Wiffle Lever To Full!

Daleks, Death Stars and Dreamy Sci-Fi Nostalgia…

Extracts from Bob’s 1984 Diary… Volume 63

Saturday 3rd March 1984

Woke up at 7.30 and got up at 8.00. Got the 8.20 bus to Middlesbrough and first I got a book called The Moon of Gomrath from Smiths, then we had a look at the Tellys in DER. At 10.00 We went to Grandma’s and I read my book. Then I had a ham sandwich and at about 1.00 We went home.

Then when we got home Dad said Doug had rang so I rang him back and he came down and we got some gum from the garage. Then we went back to my house and had a muck about and at 3.40 We walked through Conyers (found a cricket ball) and walked to Yarm.

First we went in the library, then we went in Newsfare, then we went in Strickies, and on the way back we had some Monster munch.

Then Doug went home and I had tea. At 6.30 I watched Some Mothers do ave em, and at 7.00 I watched Butch Cassidy and the Sundance kid. 10.00 Went to bed.

Ah, yes… The Moon Of Gomrath. Alan Garner’s similarly brilliant, inspiring and atmospheric sequel to ‘The Weirdstone Of Brisingamen’ (see Diary Entry Volume 49). I’d only discovered its existence two days earlier, when Ian ‘Ozzie’ Oswald – in the midst of our Titchie Richie and the Weirdos farrago – told me he’d read it. At the time, we were  sitting on the side of the swimming pool at Egglescliffe Comprehensive, and I remember him shouting ‘The Morrigan is in it, but Grimnir’s done a bunk’ as he flopped into the water to embark on the first of his four widths.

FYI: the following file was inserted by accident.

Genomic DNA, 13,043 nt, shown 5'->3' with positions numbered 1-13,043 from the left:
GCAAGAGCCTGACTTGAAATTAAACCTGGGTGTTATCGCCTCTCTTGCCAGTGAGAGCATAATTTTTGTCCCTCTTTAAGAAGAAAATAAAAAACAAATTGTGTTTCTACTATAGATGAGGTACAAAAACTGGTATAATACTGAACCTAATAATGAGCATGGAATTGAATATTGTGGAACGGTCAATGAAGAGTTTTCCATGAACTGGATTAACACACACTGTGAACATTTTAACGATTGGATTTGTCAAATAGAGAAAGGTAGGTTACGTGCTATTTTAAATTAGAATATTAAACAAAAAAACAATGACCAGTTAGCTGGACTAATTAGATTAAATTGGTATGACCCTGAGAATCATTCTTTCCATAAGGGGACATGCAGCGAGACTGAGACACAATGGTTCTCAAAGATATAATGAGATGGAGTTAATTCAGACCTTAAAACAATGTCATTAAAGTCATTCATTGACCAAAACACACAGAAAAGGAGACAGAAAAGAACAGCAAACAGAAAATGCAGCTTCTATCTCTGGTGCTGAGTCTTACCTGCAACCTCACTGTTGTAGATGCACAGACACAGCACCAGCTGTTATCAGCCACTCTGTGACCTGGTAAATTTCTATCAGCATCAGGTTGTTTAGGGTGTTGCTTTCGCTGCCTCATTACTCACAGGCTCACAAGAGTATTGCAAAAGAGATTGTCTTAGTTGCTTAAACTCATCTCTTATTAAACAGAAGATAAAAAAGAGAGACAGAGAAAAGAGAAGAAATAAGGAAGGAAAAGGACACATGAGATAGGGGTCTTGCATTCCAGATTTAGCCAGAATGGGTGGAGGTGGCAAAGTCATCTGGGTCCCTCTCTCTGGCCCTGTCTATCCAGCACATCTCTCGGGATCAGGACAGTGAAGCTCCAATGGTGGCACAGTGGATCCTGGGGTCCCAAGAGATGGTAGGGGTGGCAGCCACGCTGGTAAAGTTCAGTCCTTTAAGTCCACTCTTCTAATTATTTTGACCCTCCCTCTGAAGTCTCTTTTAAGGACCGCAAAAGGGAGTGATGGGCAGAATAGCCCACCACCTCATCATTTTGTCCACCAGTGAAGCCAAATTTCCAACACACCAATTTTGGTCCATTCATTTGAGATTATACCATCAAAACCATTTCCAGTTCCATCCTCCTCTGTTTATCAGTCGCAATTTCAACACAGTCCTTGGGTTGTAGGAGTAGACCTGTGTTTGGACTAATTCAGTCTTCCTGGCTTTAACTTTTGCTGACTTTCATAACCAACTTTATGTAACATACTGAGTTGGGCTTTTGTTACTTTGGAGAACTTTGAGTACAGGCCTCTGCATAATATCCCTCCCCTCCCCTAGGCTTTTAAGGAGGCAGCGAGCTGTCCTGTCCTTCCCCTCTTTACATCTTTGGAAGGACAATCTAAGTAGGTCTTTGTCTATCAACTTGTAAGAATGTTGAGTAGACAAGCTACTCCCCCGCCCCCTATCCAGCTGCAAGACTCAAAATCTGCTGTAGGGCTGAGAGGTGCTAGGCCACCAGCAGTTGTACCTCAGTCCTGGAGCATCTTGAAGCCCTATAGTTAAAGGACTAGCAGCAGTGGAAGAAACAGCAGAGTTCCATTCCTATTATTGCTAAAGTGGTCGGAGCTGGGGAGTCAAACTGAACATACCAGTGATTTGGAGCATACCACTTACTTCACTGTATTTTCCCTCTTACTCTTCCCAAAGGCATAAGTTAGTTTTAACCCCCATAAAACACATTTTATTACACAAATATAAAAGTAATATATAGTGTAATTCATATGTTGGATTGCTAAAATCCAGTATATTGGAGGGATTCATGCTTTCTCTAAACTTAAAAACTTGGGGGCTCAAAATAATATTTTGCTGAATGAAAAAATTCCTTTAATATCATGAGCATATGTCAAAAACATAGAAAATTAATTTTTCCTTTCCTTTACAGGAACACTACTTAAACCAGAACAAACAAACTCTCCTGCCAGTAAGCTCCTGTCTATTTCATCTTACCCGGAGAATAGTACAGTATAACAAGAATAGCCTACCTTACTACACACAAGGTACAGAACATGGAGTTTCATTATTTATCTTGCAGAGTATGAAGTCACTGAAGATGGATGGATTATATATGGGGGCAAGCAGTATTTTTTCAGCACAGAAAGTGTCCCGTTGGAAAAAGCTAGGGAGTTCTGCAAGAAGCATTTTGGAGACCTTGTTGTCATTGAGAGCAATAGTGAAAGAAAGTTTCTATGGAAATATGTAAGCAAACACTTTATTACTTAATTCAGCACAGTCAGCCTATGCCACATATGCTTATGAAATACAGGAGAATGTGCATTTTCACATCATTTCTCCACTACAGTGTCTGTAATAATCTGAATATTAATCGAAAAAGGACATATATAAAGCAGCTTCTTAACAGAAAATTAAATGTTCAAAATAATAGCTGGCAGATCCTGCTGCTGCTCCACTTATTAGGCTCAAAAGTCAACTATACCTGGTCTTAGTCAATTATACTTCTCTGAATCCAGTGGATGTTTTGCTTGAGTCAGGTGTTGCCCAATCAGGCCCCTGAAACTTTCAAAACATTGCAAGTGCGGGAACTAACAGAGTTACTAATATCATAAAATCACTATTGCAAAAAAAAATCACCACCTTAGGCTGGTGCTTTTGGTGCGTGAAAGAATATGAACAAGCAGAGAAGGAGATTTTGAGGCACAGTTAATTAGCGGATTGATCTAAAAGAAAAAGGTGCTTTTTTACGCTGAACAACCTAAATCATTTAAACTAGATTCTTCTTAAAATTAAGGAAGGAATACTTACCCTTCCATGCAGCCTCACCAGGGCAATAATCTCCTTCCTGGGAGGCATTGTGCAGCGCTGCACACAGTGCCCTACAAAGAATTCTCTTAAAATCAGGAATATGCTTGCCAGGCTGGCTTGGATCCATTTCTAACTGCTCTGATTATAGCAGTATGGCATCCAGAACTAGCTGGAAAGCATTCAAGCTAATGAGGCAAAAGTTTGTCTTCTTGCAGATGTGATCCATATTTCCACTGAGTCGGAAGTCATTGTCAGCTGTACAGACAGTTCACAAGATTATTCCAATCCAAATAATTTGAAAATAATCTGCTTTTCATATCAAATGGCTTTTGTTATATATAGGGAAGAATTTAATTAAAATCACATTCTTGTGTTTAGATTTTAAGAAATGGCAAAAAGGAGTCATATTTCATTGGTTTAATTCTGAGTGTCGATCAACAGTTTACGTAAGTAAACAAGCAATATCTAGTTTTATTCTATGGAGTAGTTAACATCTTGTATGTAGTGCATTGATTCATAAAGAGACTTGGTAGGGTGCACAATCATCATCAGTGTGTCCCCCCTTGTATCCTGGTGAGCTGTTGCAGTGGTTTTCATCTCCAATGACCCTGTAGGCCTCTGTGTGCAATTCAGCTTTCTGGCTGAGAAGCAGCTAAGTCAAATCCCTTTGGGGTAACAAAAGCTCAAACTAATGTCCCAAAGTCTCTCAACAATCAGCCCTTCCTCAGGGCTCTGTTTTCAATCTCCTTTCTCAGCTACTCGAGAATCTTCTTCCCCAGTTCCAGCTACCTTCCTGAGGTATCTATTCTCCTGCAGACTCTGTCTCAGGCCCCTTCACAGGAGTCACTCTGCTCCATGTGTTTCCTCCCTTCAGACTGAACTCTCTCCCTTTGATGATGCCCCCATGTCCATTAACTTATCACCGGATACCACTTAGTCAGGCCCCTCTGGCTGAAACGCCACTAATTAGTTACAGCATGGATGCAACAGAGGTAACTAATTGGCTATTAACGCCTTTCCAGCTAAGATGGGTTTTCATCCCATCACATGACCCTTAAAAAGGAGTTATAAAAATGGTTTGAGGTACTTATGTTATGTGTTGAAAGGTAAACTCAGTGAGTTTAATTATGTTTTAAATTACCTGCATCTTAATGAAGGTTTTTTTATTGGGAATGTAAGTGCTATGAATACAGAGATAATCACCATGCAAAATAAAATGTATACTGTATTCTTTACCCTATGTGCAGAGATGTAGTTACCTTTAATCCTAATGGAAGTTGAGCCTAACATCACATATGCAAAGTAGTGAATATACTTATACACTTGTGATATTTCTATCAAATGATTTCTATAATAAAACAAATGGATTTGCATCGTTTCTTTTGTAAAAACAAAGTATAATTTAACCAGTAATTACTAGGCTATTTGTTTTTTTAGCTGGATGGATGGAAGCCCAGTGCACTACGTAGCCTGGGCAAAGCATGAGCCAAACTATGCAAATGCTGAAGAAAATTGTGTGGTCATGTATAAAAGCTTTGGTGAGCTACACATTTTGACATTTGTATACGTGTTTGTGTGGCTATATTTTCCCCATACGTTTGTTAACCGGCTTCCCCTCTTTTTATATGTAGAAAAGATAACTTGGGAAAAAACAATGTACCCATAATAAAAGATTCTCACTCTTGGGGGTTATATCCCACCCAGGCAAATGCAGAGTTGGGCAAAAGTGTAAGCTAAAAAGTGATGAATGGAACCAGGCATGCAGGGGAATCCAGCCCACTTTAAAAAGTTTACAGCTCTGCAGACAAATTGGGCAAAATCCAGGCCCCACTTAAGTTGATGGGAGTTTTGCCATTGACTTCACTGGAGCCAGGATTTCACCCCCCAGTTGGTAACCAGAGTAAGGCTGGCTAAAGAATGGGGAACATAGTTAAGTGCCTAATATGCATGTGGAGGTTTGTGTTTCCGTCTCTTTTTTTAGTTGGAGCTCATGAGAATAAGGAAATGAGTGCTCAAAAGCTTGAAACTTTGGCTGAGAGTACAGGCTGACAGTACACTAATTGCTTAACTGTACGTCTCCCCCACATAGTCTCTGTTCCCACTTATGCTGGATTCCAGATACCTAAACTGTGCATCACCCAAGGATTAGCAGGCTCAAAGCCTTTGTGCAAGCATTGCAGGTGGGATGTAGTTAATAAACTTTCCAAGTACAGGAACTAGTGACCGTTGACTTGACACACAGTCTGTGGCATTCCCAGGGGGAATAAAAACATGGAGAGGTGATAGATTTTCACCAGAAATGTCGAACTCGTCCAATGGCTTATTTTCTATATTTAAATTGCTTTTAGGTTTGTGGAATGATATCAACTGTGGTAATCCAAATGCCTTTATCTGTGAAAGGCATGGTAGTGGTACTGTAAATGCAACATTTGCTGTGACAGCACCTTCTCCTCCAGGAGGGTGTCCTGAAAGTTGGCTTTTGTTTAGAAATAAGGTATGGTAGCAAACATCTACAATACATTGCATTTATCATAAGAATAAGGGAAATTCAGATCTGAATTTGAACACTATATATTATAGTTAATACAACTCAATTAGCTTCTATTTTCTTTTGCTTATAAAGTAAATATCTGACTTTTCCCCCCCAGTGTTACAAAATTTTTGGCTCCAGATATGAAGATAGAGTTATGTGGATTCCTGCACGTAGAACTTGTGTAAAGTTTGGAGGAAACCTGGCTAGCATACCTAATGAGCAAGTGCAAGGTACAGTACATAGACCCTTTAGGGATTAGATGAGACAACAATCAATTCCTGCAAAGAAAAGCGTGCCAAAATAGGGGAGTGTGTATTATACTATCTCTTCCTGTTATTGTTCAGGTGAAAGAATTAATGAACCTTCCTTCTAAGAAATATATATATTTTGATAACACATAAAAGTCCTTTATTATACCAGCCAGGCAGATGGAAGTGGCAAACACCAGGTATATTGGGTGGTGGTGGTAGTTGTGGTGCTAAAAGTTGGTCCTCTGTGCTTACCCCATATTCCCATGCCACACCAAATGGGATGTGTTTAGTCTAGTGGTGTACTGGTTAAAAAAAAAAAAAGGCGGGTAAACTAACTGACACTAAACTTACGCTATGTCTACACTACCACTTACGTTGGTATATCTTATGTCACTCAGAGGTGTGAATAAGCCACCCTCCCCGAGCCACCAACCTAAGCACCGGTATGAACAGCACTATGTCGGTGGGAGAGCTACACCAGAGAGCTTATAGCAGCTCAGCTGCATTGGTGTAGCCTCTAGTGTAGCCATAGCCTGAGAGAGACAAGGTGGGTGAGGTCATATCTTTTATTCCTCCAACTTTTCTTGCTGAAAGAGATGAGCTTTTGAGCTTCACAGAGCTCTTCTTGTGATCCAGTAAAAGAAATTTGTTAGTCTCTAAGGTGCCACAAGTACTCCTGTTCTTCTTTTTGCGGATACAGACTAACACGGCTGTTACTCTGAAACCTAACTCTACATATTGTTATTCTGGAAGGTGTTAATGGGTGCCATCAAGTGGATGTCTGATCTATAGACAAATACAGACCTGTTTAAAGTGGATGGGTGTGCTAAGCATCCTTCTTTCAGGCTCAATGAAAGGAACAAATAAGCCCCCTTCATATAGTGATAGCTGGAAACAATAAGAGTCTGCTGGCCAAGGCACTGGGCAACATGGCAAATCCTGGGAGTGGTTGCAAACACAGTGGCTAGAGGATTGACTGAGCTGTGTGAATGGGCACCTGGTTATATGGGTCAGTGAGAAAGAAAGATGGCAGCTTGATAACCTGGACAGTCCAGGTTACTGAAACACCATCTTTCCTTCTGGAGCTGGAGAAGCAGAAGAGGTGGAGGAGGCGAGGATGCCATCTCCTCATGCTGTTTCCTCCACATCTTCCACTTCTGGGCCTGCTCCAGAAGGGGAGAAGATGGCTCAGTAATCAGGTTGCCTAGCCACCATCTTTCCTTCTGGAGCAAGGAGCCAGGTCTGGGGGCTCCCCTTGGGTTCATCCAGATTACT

This sacred knowledge had burnt inside me for nearly 48 hours, and – on Saturday morning – I had no option but to demand we catch the earliest possible bus to Middlesbrough so I could make a purchase. Luckily, the bus stop was right outside our house. This is it, here…

(and since watching this back, you’ll be relieved to hear that I’ve HAD A BLOODY HAIRCUT)

I still remember having mild palpitations when I discovered that WH Smiths had a copy of the book in their Aladdin’s Cave-like downstairs section. Because, of course, back in 1984 there were no retail certainties… before the days of Amazon and Ebay, if you wanted a book (or a record or – if you were posh – a video) you had to traipse around shops all over the country in the vague hope that you might someday chance upon it.

But, on Saturday 3rd March 1984, I was in luck… I bought this, with 95p of my pocket money…


And, naturally, had another couple of heavenly hours curled up on the sofa in my Gran’s front room, losing myself amidst Celtic mysticism while Saturday Superstore and Grandstand burbled in the background. I was particularly entranced by the chapter about ‘The Old Straight Track’, an ancient pathway of the Old Magic that only appears on the hilltops at moonrise. I still keep an eye open for this whenever I take the dog for an evening ramble on the moors, and I’m determined one of these days to bring home a Mothan (read the book to decipher all this properly – it’s worth it!)

For some reason, I remember quite distinctly that the ‘gum’ we bought from the shabby cabin at the garage was the much-maligned Juicy Fruit…


…we chomped on it relentlessly as we yomped around the grounds of Conyers School, shamelessly purloining bits of misplaced sporting equipment. I had that cricket ball for years – in fact, our garage at home was a veritable treasure trove of what I believe the art fraternity refer to as ‘found items’. We lived next door to two school sporting fields, for crying out loud. If ever Tracey Emin fancied making an exhibition out of battered cricket balls, used golf balls, mud-spattered hockey sticks and old socks, then our garage would have been the place to start (although doubtless my Dad would have told her to ‘bugger off or I’ll let the dogs out’)

OK, a bit of retro shop fun…